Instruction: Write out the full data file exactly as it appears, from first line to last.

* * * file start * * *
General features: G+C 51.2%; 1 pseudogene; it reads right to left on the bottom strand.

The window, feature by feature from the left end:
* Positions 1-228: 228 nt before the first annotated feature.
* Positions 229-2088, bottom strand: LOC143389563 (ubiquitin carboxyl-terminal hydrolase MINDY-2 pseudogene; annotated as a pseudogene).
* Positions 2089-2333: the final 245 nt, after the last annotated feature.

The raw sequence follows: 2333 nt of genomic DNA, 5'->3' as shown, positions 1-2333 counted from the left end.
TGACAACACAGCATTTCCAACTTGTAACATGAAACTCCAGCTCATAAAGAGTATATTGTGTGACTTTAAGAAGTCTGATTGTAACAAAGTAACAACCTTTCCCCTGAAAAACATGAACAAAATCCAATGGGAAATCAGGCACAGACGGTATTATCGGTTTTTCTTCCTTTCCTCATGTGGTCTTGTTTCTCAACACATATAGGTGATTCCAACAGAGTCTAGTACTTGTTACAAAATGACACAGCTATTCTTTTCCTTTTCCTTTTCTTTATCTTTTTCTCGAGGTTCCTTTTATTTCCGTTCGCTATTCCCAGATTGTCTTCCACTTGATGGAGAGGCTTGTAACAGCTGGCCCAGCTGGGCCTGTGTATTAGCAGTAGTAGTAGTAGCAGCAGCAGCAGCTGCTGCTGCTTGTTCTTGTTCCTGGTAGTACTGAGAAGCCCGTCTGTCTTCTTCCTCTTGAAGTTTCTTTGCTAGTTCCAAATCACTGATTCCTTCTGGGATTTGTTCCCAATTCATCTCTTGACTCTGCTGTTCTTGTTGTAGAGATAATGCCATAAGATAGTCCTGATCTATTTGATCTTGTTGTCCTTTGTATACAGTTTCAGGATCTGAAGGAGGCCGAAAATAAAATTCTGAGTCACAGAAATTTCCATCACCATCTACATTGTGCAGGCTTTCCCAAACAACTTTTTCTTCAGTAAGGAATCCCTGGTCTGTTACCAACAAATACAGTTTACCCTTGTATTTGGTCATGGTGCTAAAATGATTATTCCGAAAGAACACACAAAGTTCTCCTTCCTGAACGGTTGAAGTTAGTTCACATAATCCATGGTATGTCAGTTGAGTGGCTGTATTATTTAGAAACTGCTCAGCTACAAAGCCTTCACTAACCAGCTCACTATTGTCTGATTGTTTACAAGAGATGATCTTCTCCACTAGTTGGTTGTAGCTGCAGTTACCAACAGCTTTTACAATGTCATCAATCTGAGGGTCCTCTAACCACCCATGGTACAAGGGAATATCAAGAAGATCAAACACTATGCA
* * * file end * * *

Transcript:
General features: G+C 51.2%; 1 pseudogene; it reads right to left on the bottom strand.

The window, feature by feature from the left end:
* Positions 1-228: 228 nt before the first annotated feature.
* Positions 229-2088, bottom strand: LOC143389563 (ubiquitin carboxyl-terminal hydrolase MINDY-2 pseudogene; annotated as a pseudogene).
* Positions 2089-2333: the final 245 nt, after the last annotated feature.

The raw sequence follows: 2333 nt of genomic DNA, 5'->3' as shown, positions 1-2333 counted from the left end.
TGACAACACAGCATTTCCAACTTGTAACATGAAACTCCAGCTCATAAAGAGTATATTGTGTGACTTTAAGAAGTCTGATTGTAACAAAGTAACAACCTTTCCCCTGAAAAACATGAACAAAATCCAATGGGAAATCAGGCACAGACGGTATTATCGGTTTTTCTTCCTTTCCTCATGTGGTCTTGTTTCTCAACACATATAGGTGATTCCAACAGAGTCTAGTACTTGTTACAAAATGACACAGCTATTCTTTTCCTTTTCCTTTTCTTTATCTTTTTCTCGAGGTTCCTTTTATTTCCGTTCGCTATTCCCAGATTGTCTTCCACTTGATGGAGAGGCTTGTAACAGCTGGCCCAGCTGGGCCTGTGTATTAGCAGTAGTAGTAGTAGCAGCAGCAGCAGCTGCTGCTGCTTGTTCTTGTTCCTGGTAGTACTGAGAAGCCCGTCTGTCTTCTTCCTCTTGAAGTTTCTTTGCTAGTTCCAAATCACTGATTCCTTCTGGGATTTGTTCCCAATTCATCTCTTGACTCTGCTGTTCTTGTTGTAGAGATAATGCCATAAGATAGTCCTGATCTATTTGATCTTGTTGTCCTTTGTATACAGTTTCAGGATCTGAAGGAGGCCGAAAATAAAATTCTGAGTCACAGAAATTTCCATCACCATCTACATTGTGCAGGCTTTCCCAAACAACTTTTTCTTCAGTAAGGAATCCCTGGTCTGTTACCAACAAATACAGTTTACCCTTGTATTTGGTCATGGTGCTAAAATGATTATTCCGAAAGAACACACAAAGTTCTCCTTCCTGAACGGTTGAAGTTAGTTCACATAATCCATGGTATGTCAGTTGAGTGGCTGTATTATTTAGAAACTGCTCAGCTACAAAGCCTTCACTAACCAGCTCACTATTGTCTGATTGTTTACAAGAGATGATCTTCTCCACTAGTTGGTTGTAGCTGCAGTTACCAACAGCTTTTACAATGTCATCAATCTGAGGGTCCTCTAACCACCCATGGTACAAGGGAATATCAAGAAGATCAAACACTATGCA